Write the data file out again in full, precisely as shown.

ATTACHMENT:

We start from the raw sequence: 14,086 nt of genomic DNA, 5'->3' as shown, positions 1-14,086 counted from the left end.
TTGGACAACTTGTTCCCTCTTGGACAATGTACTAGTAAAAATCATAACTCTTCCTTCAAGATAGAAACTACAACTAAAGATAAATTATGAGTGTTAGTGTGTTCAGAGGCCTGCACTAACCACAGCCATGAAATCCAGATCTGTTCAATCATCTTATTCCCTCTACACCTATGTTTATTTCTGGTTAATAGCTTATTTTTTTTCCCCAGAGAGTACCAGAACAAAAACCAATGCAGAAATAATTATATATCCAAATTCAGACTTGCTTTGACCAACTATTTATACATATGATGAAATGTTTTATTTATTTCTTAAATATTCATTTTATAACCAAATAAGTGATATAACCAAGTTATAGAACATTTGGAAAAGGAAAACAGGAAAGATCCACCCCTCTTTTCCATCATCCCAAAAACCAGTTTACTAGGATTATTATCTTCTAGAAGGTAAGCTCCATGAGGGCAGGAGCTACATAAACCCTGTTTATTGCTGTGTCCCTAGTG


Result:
We start from the raw sequence: 14,086 nt of genomic DNA, 5'->3' as shown, positions 1-14,086 counted from the left end.
TTGGACAACTTGTTCCCTCTTGGACAATGTACTAGTAAAAATCATAACTCTTCCTTCAAGATAGAAACTACAACTAAAGATAAATTATGAGTGTTAGTGTGTTCAGAGGCCTGCACTAACCACAGCCATGAAATCCAGATCTGTTCAATCATCTTATTCCCTCTACACCTATGTTTATTTCTGGTTAATAGCTTATTTTTTTTCCCCAGAGAGTACCAGAACAAAAACCAATGCAGAAATAATTATATATCCAAATTCAGACTTGCTTTGACCAACTATTTATACATATGATGAAATGTTTTATTTATTTCTTAAATATTCATTTTATAACCAAATAAGTGATATAACCAAGTTATAGAACATTTGGAAAAGGAAAACAGGAAAGATCCACCCCTCTTTTCCATCATCCCAAAAACCAGTTTACTAGGATTATTATCTTCTAGAAGGTAAGCTCCATGAGGGCAGGAGCTACATAAACCCTGTTTATTGCTGTGTCCCTAGTG